Take the 2-minute tour ×
Stack Overflow is a question and answer site for professional and enthusiast programmers. It's 100% free, no registration required.

Possible Duplicate:
Yield In VB.NET

In C#, when writing a function that returns an IEnumerble<>, you can use yield return to return a single item of the enumeration and yield break; to signify no remaining items. What is the VB.NET syntax for doing the same thing?

An example from the NerdDinner code:

public IEnumerable<RuleViolation> GetRuleViolations() {

   if (String.IsNullOrEmpty(Title))
       yield return new RuleViolation("Title required","Title");

   if (String.IsNullOrEmpty(Description))
       yield return new RuleViolation("Description required","Description");

   if (String.IsNullOrEmpty(HostedBy))
       yield return new RuleViolation("HostedBy required", "HostedBy");

   if (String.IsNullOrEmpty(Address))
       yield return new RuleViolation("Address required", "Address");

   if (String.IsNullOrEmpty(Country))
       yield return new RuleViolation("Country required", "Country");

   if (String.IsNullOrEmpty(ContactPhone))
       yield return new RuleViolation("Phone# required", "ContactPhone");

   if (!PhoneValidator.IsValidNumber(ContactPhone, Country))
       yield return new RuleViolation("Phone# does not match country", "ContactPhone");

   yield break;
}

This convert C# to VB.NET tool gives a "YieldStatement is unsupported" error.

share|improve this question

marked as duplicate by casperOne Aug 20 '12 at 18:50

This question has been asked before and already has an answer. If those answers do not fully address your question, please ask a new question.

    
Note that yielding is not returning, at least not in the sense that most people mean returning (the way it is implemented under the hood notwithstanding). Also, you don't need yield break there. Also, you may want to think about transforming that code from yielding an enumeration of RuleViolation objects to yielding an enumeration of Func<MyModelClass, RuleViolation> delegates. –  yfeldblum May 17 '09 at 22:02
    
Using yield reminds me of piping in that calling code can start iterating through the ienumerable before the function returning the ienumerable has finished running. Very cool! –  Neil Trodden May 17 '09 at 22:15
2  
That's a terrible example, because you blatantly don't need yeild for something like that: what's the benefit of determining the rule violations lazily? Stuff them all in a list and be done with it. That's not to say yeild isn't useful, but this is just a bad example –  piers7 Aug 14 '09 at 5:40
    
@piers7, I've learned a lot more about yield and iterators since I posted this question and I would have to agree with you. This was just the first place I had seen yield, so that's why I included that example. Best example I've seen to date is a prime number generator that doesn't have a pre-set size limit (other than MaxInt of course) –  CoderDennis Aug 14 '09 at 14:51
1  
To piers7, I'm not sure it's such a bad example. It evaluates the conditions as required and stops if whatever is consuming it stops. –  MikeKulls Feb 6 '12 at 0:16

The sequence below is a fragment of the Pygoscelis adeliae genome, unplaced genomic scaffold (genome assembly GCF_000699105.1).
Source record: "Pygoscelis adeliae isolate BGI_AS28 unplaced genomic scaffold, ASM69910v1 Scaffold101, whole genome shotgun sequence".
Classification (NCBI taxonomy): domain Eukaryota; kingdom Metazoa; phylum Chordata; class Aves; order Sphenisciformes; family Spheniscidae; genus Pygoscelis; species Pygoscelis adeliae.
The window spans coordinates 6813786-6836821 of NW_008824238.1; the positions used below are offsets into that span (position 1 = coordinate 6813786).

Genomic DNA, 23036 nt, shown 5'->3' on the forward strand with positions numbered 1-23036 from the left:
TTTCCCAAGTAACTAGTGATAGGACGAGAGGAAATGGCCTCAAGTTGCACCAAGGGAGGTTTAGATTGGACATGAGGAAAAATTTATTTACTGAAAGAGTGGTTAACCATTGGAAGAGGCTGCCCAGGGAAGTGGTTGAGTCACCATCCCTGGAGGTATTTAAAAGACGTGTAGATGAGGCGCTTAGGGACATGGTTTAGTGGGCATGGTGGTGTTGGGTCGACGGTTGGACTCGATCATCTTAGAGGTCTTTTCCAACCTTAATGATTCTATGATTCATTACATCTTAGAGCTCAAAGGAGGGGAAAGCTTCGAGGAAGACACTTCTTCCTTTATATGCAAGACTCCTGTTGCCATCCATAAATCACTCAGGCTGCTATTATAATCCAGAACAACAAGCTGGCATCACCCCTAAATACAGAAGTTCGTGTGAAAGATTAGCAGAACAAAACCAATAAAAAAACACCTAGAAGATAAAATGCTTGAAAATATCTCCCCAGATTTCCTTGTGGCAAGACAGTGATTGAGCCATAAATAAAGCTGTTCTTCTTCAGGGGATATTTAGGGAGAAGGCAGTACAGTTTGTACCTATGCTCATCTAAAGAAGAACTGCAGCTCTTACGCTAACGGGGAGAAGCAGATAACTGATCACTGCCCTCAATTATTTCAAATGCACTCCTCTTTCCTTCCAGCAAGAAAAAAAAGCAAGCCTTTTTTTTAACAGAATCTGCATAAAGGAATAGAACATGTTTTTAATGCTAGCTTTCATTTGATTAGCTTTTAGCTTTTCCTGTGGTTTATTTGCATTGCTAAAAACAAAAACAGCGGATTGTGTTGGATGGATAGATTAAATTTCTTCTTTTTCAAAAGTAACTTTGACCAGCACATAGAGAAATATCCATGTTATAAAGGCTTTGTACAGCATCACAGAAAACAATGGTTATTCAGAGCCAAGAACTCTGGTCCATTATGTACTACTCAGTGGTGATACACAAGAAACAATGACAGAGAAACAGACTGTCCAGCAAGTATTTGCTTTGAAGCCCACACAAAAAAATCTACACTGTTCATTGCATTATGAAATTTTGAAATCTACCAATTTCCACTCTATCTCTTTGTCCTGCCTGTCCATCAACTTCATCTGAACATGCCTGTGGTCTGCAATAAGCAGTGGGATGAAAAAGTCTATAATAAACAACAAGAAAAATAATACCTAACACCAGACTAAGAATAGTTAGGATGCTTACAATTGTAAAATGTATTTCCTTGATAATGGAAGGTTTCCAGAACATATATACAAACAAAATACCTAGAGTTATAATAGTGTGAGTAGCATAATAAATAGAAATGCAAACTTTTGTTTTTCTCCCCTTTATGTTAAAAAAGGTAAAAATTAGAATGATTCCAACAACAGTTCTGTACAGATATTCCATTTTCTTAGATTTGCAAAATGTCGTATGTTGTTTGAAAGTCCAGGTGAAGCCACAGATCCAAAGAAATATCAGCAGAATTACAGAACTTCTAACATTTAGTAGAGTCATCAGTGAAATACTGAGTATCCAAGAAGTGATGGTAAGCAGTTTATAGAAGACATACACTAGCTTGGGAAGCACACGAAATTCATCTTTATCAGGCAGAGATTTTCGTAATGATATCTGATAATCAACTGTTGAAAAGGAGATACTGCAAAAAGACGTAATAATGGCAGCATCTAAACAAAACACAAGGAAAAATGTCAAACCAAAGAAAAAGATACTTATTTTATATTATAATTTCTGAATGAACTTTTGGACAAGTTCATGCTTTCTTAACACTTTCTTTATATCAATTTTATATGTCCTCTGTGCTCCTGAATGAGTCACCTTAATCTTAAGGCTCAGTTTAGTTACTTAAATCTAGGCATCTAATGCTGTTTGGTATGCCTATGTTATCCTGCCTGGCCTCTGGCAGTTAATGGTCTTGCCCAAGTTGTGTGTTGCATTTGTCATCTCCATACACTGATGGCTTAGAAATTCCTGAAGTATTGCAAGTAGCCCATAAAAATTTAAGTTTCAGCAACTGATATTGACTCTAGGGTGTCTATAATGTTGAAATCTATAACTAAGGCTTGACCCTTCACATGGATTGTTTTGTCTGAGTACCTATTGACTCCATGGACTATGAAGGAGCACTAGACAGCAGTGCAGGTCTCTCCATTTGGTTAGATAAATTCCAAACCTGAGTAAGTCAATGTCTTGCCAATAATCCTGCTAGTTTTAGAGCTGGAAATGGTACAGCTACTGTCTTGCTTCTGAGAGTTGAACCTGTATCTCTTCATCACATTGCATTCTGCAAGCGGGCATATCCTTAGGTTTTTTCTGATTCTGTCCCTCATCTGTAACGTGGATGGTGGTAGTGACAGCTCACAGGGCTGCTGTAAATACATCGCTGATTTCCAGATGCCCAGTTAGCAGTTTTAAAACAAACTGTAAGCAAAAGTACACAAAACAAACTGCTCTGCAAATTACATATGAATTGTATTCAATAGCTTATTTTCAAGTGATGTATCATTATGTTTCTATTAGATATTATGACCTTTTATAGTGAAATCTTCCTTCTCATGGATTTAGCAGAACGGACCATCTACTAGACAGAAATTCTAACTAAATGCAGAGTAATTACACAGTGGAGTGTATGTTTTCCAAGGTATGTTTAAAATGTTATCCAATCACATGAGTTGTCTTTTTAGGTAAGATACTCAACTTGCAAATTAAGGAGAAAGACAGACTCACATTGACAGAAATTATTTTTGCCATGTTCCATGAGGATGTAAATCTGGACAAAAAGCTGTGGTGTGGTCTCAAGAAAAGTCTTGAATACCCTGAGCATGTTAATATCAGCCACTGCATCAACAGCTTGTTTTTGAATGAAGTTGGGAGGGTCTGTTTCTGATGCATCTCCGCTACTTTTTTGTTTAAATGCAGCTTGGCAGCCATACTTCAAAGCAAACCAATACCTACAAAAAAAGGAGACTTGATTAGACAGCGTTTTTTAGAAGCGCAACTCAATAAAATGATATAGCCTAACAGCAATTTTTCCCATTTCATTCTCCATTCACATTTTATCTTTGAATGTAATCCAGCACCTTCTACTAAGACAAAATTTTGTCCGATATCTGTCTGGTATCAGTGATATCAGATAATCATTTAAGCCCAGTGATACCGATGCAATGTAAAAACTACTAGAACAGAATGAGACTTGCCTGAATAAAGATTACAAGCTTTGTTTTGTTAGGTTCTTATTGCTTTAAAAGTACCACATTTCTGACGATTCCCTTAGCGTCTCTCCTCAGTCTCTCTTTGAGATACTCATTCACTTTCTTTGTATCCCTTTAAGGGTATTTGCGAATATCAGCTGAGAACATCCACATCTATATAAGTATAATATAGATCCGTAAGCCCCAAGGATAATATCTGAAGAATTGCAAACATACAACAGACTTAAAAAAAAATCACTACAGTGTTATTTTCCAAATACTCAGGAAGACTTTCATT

6 Answers 6

up vote 13 down vote accepted

There is currently no equivalent to C#'s yield return in VB.Net from a language syntax level.

However there was a recent write up in MSDN magazine by Bill McCarthy on how to implement a similar pattern in VB.Net 9.0

share|improve this answer

The new Async CTP includes support for Yield in VB.NET.

See Iterators in Visual Basic for information on usage.

share|improve this answer

See my answers here:

To summarize:
VB.Net does not have yield, but C# implements yield by converting your code to a state machine behind that scenes. VB.Net's Static keyword also allows you to store state within a function, so in theory you should be able to implement a class that allows you to write similar code when used as a Static member of a method.

share|improve this answer

No yield return in VB.NET :( Just create a list and return it.

share|improve this answer
    
This does not provide an answer to the question. To critique or request clarification from an author, leave a comment below their post. –  VMAtm Nov 14 '12 at 11:41

Behind the scenes, the compiler creates an enumerator class to do the work. Since VB.NET does not implement this pattern, you have to create your own implementation of IEnumerator(Of T)

share|improve this answer

Below gives output: 2, 4, 8, 16, 32

In VB,

Public Shared Function setofNumbers() As Integer()

    Dim counter As Integer = 0
    Dim results As New List(Of Integer)
    Dim result As Integer = 1
    While counter < 5
        result = result * 2
        results.Add(result)
        counter += 1
    End While
    Return results.ToArray()
End Function

Private Sub Form1_Load(ByVal sender As Object, ByVal e As System.EventArgs) Handles Me.Load
    For Each i As Integer In setofNumbers()
        MessageBox.Show(i)
    Next
End Sub

In C#

   private void Form1_Load(object sender, EventArgs e)
    {
        foreach (int i in setofNumbers())
        {
            MessageBox.Show(i.ToString());
        }
    }

    public static IEnumerable<int> setofNumbers()
    {
        int counter=0;
        //List<int> results = new List<int>();
        int result=1;
        while (counter < 5)
        {
          result = result * 2;
          counter += 1;
          yield return result;
        }
    }
share|improve this answer
2  
Yes, for this simple example, that would work. There are other better examples of iterators where you don't want to or cannot create the entire list within a single function call. Your C# code only calculates each value as you use them within the foreach loop. The VB code calculates all the values when you call the setOfNumbers function. That's a significant difference. –  CoderDennis May 4 '11 at 16:02

Not the answer you're looking for? Browse other questions tagged or ask your own question.